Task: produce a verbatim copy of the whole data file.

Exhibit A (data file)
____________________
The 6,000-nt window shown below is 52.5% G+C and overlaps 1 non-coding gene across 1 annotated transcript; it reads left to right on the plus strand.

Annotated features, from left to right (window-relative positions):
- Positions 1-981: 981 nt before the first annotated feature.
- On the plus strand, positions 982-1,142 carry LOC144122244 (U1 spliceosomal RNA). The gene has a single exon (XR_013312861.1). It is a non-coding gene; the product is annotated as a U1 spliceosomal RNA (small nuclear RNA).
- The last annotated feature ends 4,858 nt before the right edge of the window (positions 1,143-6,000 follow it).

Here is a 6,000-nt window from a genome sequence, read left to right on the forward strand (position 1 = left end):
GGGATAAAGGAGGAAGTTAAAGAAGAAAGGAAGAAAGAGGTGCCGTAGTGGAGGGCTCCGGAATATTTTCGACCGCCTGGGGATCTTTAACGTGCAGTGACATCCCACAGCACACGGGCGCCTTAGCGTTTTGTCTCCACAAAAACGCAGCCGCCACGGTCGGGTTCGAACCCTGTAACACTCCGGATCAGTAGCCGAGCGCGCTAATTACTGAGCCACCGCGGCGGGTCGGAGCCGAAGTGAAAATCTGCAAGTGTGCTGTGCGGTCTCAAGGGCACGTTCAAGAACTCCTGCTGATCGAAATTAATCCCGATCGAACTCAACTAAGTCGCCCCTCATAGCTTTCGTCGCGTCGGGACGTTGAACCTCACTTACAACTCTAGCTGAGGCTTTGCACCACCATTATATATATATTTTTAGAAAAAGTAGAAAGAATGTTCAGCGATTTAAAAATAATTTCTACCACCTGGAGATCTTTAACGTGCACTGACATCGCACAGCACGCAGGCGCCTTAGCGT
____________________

The 6,000-nt window shown below is 52.5% G+C and overlaps 1 non-coding gene across 1 annotated transcript; it reads left to right on the plus strand.

Annotated features, from left to right (window-relative positions):
- Positions 1-981: 981 nt before the first annotated feature.
- On the plus strand, positions 982-1,142 carry LOC144122244 (U1 spliceosomal RNA). The gene has a single exon (XR_013312861.1). It is a non-coding gene; the product is annotated as a U1 spliceosomal RNA (small nuclear RNA).
- The last annotated feature ends 4,858 nt before the right edge of the window (positions 1,143-6,000 follow it).

Here is a 6,000-nt window from a genome sequence, read left to right on the forward strand (position 1 = left end):
GGGATAAAGGAGGAAGTTAAAGAAGAAAGGAAGAAAGAGGTGCCGTAGTGGAGGGCTCCGGAATATTTTCGACCGCCTGGGGATCTTTAACGTGCAGTGACATCCCACAGCACACGGGCGCCTTAGCGTTTTGTCTCCACAAAAACGCAGCCGCCACGGTCGGGTTCGAACCCTGTAACACTCCGGATCAGTAGCCGAGCGCGCTAATTACTGAGCCACCGCGGCGGGTCGGAGCCGAAGTGAAAATCTGCAAGTGTGCTGTGCGGTCTCAAGGGCACGTTCAAGAACTCCTGCTGATCGAAATTAATCCCGATCGAACTCAACTAAGTCGCCCCTCATAGCTTTCGTCGCGTCGGGACGTTGAACCTCACTTACAACTCTAGCTGAGGCTTTGCACCACCATTATATATATATTTTTAGAAAAAGTAGAAAGAATGTTCAGCGATTTAAAAATAATTTCTACCACCTGGAGATCTTTAACGTGCACTGACATCGCACAGCACGCAGGCGCCTTAGCGT